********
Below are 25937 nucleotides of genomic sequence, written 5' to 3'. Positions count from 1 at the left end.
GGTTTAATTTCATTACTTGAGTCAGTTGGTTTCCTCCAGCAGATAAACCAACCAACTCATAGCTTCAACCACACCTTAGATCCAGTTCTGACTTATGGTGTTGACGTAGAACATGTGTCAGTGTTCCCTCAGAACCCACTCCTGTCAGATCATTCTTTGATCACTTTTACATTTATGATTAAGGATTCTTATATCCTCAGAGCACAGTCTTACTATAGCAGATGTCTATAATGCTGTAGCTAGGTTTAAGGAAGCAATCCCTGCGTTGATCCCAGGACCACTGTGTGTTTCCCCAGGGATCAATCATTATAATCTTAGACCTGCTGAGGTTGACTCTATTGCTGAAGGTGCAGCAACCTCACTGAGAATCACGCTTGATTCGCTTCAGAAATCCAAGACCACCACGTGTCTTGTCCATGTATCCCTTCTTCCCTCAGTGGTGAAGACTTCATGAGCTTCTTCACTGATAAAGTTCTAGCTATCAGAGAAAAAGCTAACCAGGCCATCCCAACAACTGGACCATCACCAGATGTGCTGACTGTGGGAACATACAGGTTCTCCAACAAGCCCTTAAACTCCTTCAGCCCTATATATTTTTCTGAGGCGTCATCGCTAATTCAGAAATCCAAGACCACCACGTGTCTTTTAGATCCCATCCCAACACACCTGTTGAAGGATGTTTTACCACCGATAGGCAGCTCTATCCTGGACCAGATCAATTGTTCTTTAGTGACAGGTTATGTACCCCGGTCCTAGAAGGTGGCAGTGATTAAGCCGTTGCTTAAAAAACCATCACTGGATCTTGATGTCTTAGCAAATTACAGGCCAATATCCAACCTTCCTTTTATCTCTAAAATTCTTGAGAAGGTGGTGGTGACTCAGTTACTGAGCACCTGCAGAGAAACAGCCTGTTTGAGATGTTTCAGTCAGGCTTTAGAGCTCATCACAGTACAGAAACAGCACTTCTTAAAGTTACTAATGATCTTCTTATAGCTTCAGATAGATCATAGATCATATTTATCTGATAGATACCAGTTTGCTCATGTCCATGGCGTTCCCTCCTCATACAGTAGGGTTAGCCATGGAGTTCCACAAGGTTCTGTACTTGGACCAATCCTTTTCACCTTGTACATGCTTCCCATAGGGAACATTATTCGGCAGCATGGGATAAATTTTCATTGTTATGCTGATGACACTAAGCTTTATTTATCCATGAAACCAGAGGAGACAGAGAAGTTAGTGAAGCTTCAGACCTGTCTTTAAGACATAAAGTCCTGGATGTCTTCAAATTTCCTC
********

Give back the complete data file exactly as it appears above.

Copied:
Below are 25937 nucleotides of genomic sequence, written 5' to 3'. Positions count from 1 at the left end.
GGTTTAATTTCATTACTTGAGTCAGTTGGTTTCCTCCAGCAGATAAACCAACCAACTCATAGCTTCAACCACACCTTAGATCCAGTTCTGACTTATGGTGTTGACGTAGAACATGTGTCAGTGTTCCCTCAGAACCCACTCCTGTCAGATCATTCTTTGATCACTTTTACATTTATGATTAAGGATTCTTATATCCTCAGAGCACAGTCTTACTATAGCAGATGTCTATAATGCTGTAGCTAGGTTTAAGGAAGCAATCCCTGCGTTGATCCCAGGACCACTGTGTGTTTCCCCAGGGATCAATCATTATAATCTTAGACCTGCTGAGGTTGACTCTATTGCTGAAGGTGCAGCAACCTCACTGAGAATCACGCTTGATTCGCTTCAGAAATCCAAGACCACCACGTGTCTTGTCCATGTATCCCTTCTTCCCTCAGTGGTGAAGACTTCATGAGCTTCTTCACTGATAAAGTTCTAGCTATCAGAGAAAAAGCTAACCAGGCCATCCCAACAACTGGACCATCACCAGATGTGCTGACTGTGGGAACATACAGGTTCTCCAACAAGCCCTTAAACTCCTTCAGCCCTATATATTTTTCTGAGGCGTCATCGCTAATTCAGAAATCCAAGACCACCACGTGTCTTTTAGATCCCATCCCAACACACCTGTTGAAGGATGTTTTACCACCGATAGGCAGCTCTATCCTGGACCAGATCAATTGTTCTTTAGTGACAGGTTATGTACCCCGGTCCTAGAAGGTGGCAGTGATTAAGCCGTTGCTTAAAAAACCATCACTGGATCTTGATGTCTTAGCAAATTACAGGCCAATATCCAACCTTCCTTTTATCTCTAAAATTCTTGAGAAGGTGGTGGTGACTCAGTTACTGAGCACCTGCAGAGAAACAGCCTGTTTGAGATGTTTCAGTCAGGCTTTAGAGCTCATCACAGTACAGAAACAGCACTTCTTAAAGTTACTAATGATCTTCTTATAGCTTCAGATAGATCATAGATCATATTTATCTGATAGATACCAGTTTGCTCATGTCCATGGCGTTCCCTCCTCATACAGTAGGGTTAGCCATGGAGTTCCACAAGGTTCTGTACTTGGACCAATCCTTTTCACCTTGTACATGCTTCCCATAGGGAACATTATTCGGCAGCATGGGATAAATTTTCATTGTTATGCTGATGACACTAAGCTTTATTTATCCATGAAACCAGAGGAGACAGAGAAGTTAGTGAAGCTTCAGACCTGTCTTTAAGACATAAAGTCCTGGATGTCTTCAAATTTCCTC